The New York Times laid out the situation:
Live in New York long enough and you will lose somewhere you love. Good things die here. It’s what keeps the place alive.
But every now and then a big one goes, as it did on a recent morning when the owner of Carnegie Delisuddenly announced that the Manhattan sandwich place would be shutting down at the end of the year.
The famous Jewish restaurant on Seventh Avenue and 55th Street has been putting out cardio-logically perilous fare since 1937. When it closes its doors on Dec. 31, the city will lose not only an irreplaceably iconic four-inch-tall pastrami sandwich but also a small piece of itself.
News of the restaurant’s demise emerged at 7 a.m. on a Friday when, at a meeting in the dining room, the owner, Marian Harper, told about 25 early-shift employees that she could no longer bear the stressful challenges of restaurant life.
“The restaurant business is one of the hardest jobs in New York City,” Harper later said in a formal statement issued by her publicist. “At this stage in my life, the early morning to late night days have taken a toll, along with my sleepless nights and grueling hours.”
The shock waves quickly followed. Eater, the culinary website, reported on the closing with a mournful article with the headline: “Pastrami Bombshell.” Twitter was full of photographs of deli meat and melancholy posts: “How’s a Jew like me supposed to suffer a heart attack at age 37 in this city anymore?” And “It’s pastrami on cry.”
The Atlantic added color:
Like alligators in the subways, the Carnegie Deli is buried in the mythos of Manhattan, an idea of what New York City is. A dish of sour pickles. Brusque, harried servers ferrying plates of gargantuan corned beef sandwiches across linoleum floors. Autographed photos of out-of-time celebrities and the promise of Dr. Brown’s Cream Soda.
Armed with a menu overstuffed with both cured meat and kitsch – “Tongues for the Memory” and “Fifty Ways to Love Your Liver” are staple sandwiches — Carnegie’s fare still stands at the forefront of the outsized New York foodscape, a portrait in exaggeration. “The most identifiable thing [about the Carnegie Deli] is size.” David Sax, an author of “Save The Deli,” explains. “The size of those … sandwiches. Carnegie kicked off an arms race in sandwich sizes in the 1970s and 80s and initially it was a war between them and Stage [Deli].”…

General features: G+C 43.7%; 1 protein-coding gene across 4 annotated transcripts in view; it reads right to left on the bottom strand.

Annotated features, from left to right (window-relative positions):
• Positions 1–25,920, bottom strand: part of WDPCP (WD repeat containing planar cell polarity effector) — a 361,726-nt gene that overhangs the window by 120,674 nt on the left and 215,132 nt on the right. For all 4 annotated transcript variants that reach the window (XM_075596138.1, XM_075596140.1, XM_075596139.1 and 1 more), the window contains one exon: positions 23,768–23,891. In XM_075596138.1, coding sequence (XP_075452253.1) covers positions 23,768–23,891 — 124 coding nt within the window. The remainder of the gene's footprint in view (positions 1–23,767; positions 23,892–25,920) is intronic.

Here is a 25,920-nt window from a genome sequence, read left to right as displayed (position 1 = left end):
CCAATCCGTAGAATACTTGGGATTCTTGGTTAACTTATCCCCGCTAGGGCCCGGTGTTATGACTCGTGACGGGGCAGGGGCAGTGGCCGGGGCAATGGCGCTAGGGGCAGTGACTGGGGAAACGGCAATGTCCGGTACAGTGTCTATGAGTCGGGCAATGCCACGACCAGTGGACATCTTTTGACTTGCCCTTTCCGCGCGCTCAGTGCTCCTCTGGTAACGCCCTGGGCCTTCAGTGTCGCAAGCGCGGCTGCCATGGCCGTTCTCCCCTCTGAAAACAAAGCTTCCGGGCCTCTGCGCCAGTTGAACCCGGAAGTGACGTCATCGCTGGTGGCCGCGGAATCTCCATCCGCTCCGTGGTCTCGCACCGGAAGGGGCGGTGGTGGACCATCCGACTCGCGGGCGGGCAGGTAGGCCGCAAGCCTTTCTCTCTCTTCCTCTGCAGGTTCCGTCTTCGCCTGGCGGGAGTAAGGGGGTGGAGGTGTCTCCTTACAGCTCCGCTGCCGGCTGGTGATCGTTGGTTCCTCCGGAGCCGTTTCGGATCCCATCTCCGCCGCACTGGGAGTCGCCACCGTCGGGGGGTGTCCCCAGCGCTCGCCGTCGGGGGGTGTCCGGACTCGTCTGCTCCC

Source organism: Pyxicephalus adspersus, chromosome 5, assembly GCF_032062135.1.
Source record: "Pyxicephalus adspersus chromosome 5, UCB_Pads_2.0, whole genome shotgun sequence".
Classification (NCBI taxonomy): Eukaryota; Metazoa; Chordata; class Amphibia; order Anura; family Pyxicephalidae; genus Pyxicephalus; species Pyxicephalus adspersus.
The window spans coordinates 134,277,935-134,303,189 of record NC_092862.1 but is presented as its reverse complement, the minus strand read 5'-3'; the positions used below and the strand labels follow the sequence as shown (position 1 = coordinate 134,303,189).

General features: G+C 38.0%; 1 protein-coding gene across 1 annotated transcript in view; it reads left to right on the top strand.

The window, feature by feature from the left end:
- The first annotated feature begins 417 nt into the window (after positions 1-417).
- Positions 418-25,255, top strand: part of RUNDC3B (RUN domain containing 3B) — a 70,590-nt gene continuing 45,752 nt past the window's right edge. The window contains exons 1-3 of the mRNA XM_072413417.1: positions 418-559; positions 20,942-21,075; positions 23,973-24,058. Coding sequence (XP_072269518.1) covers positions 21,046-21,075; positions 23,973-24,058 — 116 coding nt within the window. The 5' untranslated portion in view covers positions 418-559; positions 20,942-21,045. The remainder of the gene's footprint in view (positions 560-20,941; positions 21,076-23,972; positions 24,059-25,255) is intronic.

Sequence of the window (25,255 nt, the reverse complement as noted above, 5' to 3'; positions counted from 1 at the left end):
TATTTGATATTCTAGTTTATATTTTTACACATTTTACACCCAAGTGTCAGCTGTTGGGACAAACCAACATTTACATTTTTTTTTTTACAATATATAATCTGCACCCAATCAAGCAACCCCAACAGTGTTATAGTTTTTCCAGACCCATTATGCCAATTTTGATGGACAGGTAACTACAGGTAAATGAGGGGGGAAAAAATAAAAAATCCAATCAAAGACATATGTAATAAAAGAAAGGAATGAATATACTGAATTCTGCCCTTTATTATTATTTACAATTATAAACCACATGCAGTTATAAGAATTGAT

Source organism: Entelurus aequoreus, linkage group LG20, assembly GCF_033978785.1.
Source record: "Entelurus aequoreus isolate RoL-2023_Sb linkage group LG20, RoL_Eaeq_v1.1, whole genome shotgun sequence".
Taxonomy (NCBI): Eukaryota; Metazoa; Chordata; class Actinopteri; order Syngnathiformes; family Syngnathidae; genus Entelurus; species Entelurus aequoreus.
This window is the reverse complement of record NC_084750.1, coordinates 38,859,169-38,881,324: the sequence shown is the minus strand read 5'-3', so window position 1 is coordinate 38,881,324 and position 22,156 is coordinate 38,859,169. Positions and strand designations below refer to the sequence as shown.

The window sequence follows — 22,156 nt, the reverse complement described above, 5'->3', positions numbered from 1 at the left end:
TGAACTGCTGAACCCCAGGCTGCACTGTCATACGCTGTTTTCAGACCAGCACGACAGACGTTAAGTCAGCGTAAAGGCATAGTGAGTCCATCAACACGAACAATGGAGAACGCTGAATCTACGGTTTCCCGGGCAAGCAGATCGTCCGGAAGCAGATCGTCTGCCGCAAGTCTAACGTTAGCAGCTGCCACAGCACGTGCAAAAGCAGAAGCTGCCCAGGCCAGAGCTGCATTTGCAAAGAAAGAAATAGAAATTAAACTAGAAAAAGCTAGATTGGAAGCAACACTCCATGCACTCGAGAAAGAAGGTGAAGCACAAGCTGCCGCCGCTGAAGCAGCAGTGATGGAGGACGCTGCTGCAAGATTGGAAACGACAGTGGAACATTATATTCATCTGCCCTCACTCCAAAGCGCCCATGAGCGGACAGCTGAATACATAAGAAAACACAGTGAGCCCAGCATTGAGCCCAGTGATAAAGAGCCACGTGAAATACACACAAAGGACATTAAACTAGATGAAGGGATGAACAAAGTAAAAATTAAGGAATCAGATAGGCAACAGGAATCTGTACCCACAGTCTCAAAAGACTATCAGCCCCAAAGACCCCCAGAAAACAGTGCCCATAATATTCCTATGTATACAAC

Situated around the corner from the deli’s namesake, Carnegie Hall, these skyscraper-shaped sandwiches were part of the gimmick. Like the interspersing of New York City iconography in the opening scene of Manhattan, Woody Allen sets the telling of Broadway Danny Rose, a tale of showbiz redemption, at a table in the back of Carnegie Deli.
“Carnegie became well known because it was near Broadway because it was near the great centers of screenwriting and comedy and production and late night,” says Sax. “This was pre-Letterman. Mel Brooks and Carl Reiner and the Golden Age, that’s when Carnegie really grew in prominence. And so, all the photos that line the walls, the connection with Woody Allen, that was the pin that set the genesis of modern American comedy. That restaurant and Stage [Deli] were tied to it. It associated the Jewish deli with that in the popular imagination.”
Of course, just as the Borscht Belt fell out of favor, Carnegie Deli also lost its luster as its prices and novelty status made it more and more of a tourist trap than a New Yorker standby. It almost seems fitting that the deli will actually live on at outlets in Vegas casinos and Madison Square Garden. Almost.
Over the past quarter-century, supermarket delis spread from ethnic enclaves in major cities across the nation to the point, today, where offering a full-service deli is a mark of what it means to be a supermarket.
Indeed, with the growth of competition in the center store, the deli department remains perhaps the most important way for a store to differentiate itself. As a result, the growth in prepared food offerings, hot food bars, in-store seating and more has made the deli a flagship of the modern supermarket.
Yet, for those who remember the old time deli, who remember a day when the most important differentiator was that a store cut its own lox — the growth of the deli concept, the exceptional pizza programs, wok stations and soup bars — well that’s all bittersweet.
We suspect that the Carnegie Deli is really closing because it is worth more dead than alive. The building can be knocked down, redeveloped, rented out for a lot more than can be derived from working day and night selling expensive sandwiches. Not too many native New Yorkers went to the Carnegie Deli, but its flag was a reminder of a deli culture that has been declining for a long time.
Now, one wonders how many people know the word deli – emblazoned on supermarket signs across America – is actually shorthand for delicatessen? And how many know that the word was at the epicenter of a culture, once vibrant and rich, now no more?